GREAT FAITH, GREAT WISDOMThe making of a beautiful book
‘It begins with the Buddha – the human, historical Buddha. He is staying in Prince Jeta’s Grove, in Anāthapiṇḍada’s Park, and with him are one thousand two hundred and fifty monks, all of them Arhats, that is, they are all enlightened. Some are mentioned by name, for instance Mahāmaudgalyāyana, Kāśyapa, Revata, the Buddha’s half-brother Nanda, his cousin and closest disciple Ānanda, and his son Rāhula. Also present are an unspecified number of Bodhisattvas, including the Youthful Prince of the Dharma, Mañjuśrī, and Ajita, also known as Maitreya, the Friendly One. Finally, many hundreds of thousands of devas – gods – including Indra and Brahmā Sahāṃpatin, are also present.
‘This is a fairly standard way for a Mahāyāna sutra to begin, with its mixture of history and myth. Historically the Buddha often did stay at Anāthapiṇḍada’s Park, and the named monks were in fact his disciples. However, the Bodhisattvas mentioned are mythical figures and with these we begin to move from history to myth – from early Buddhism to the Mahāyāna. And then there are the gods. The authors of Mahāyāna sutras liked to surround the Buddha with tens of thousands, even hundreds of thousands of beings, humans and non-human. They liked to place the Buddha in a cosmic arena. He might be teaching one of his disciples, just as he does in the older, Pali suttas, but thousands of beings will be looking on and listening in. It’s as if the authors were saying that although the Buddha was human, and that he could therefore only teach a few people at a time, in another sense – in a deeper kind of reality – his teaching was a cosmic event that affected not only those to whom he was speaking directly. When the Buddha spoke the universe changed.’
– Ratnaguna in Great Faith, Great Wisdom
Ratnaguna talks about his new book “Great Faith, Great Wisdom”.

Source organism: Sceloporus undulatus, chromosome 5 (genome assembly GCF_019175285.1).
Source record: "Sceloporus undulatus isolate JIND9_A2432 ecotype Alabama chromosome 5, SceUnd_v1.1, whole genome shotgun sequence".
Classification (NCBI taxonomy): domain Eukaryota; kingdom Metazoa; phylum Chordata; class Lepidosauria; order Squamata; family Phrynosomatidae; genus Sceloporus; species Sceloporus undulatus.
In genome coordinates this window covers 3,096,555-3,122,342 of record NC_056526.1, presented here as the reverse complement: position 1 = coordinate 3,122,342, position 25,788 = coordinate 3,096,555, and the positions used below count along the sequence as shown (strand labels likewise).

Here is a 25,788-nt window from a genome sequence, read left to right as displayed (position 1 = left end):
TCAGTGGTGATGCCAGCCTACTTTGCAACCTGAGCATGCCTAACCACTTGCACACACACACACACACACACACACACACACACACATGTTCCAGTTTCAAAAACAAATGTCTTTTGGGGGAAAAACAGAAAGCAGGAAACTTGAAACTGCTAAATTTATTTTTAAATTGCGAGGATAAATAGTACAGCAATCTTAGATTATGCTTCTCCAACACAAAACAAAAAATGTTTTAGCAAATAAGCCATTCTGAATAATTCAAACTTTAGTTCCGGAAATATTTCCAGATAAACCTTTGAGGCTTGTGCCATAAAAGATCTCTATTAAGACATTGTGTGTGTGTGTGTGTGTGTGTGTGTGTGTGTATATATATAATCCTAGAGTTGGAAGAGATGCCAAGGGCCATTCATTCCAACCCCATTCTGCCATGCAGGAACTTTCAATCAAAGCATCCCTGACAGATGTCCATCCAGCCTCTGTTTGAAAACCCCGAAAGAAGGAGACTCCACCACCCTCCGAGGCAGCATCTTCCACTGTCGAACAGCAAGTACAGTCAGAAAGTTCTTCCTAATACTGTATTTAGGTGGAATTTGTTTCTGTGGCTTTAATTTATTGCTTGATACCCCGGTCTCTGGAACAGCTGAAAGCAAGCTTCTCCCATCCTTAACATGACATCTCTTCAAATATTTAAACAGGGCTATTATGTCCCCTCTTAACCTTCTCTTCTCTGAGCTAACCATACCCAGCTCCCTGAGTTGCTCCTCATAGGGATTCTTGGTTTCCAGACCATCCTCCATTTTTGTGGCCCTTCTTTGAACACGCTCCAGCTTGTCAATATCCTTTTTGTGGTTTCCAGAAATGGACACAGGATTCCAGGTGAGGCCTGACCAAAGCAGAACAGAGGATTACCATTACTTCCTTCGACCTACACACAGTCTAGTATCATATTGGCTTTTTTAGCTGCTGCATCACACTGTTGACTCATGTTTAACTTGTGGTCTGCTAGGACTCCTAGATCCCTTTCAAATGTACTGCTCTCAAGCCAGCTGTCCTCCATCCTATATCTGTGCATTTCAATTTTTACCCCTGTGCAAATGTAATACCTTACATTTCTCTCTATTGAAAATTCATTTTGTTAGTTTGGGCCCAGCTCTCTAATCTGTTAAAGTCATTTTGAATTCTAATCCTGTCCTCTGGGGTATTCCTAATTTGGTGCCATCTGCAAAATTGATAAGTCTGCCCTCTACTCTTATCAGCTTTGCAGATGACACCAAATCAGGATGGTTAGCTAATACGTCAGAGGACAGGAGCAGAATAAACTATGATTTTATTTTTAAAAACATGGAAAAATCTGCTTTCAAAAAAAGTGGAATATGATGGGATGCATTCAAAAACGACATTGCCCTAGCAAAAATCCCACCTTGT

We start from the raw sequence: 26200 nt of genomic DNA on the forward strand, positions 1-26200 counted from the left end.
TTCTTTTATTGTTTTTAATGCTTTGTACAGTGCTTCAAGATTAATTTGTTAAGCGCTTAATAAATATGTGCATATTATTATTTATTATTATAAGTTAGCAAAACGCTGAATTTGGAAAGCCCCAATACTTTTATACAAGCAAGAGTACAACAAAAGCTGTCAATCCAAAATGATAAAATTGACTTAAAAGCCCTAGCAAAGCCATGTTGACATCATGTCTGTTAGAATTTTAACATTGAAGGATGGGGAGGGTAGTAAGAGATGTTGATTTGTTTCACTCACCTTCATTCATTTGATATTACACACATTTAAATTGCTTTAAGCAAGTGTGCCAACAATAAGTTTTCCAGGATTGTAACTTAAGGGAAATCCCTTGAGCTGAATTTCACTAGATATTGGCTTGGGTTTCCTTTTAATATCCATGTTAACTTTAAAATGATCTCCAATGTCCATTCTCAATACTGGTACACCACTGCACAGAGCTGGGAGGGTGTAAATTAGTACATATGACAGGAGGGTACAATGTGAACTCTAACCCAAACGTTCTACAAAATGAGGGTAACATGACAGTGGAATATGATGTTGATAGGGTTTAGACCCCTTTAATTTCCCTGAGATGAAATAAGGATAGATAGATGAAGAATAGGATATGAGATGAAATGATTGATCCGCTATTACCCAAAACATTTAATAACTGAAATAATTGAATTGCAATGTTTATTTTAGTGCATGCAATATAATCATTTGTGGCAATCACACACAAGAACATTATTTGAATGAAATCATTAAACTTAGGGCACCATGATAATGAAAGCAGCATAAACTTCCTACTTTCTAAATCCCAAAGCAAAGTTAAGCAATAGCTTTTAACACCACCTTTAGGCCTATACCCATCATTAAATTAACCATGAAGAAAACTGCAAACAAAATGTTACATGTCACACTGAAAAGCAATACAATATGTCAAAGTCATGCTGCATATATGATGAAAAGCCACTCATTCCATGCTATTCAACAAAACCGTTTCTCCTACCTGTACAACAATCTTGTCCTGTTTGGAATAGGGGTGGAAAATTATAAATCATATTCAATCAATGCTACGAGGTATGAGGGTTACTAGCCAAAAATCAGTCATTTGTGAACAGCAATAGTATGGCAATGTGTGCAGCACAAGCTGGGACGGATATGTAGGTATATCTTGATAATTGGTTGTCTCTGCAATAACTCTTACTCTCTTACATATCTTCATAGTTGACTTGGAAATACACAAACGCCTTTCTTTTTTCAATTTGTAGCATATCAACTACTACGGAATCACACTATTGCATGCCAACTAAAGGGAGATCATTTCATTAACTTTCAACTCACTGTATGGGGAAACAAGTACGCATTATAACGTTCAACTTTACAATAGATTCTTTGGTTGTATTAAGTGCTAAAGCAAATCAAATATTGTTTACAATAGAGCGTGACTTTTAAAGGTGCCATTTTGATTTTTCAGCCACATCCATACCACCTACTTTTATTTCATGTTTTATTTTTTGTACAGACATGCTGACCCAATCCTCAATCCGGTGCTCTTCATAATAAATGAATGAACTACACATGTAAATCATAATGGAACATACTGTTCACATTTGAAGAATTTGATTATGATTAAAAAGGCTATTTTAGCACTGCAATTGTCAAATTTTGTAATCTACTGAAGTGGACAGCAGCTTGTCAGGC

These Buddhist texts – both ancient and perennial – put forward a path of faith and grace, as well as effort and practice. Using a practical and imaginative approach, Ratnaguna explores the main themes of the sutras, which are expressed through myth and magical imagery. This book will appeal to both practising Buddhists – whether from the East Asian Pure Land traditions or not – and anyone interested in Buddhism from a practical point of view. The book includes new translations of the three Pure Land sutras by Śraddhāpa.
A three-part series of talks from Ratnaguna introducing the Pure Land texts as a practice in themselves, and discussing their relationship to Sangharakshita’s core teachings.
In the first talk Ratnaguna takes us on an excellent exploration of imagination itself, essential for understanding the sutras on their own terms. The second talk discusses how the texts hint at what Sangharakshita calls the supra-personal force of Bodhichitta. The third talk is on the importance of sangha in the sutras and its relevance for us when approaching the texts.
We’re also delighted to present an interview with Ratnaguna about the Pure Land tradition.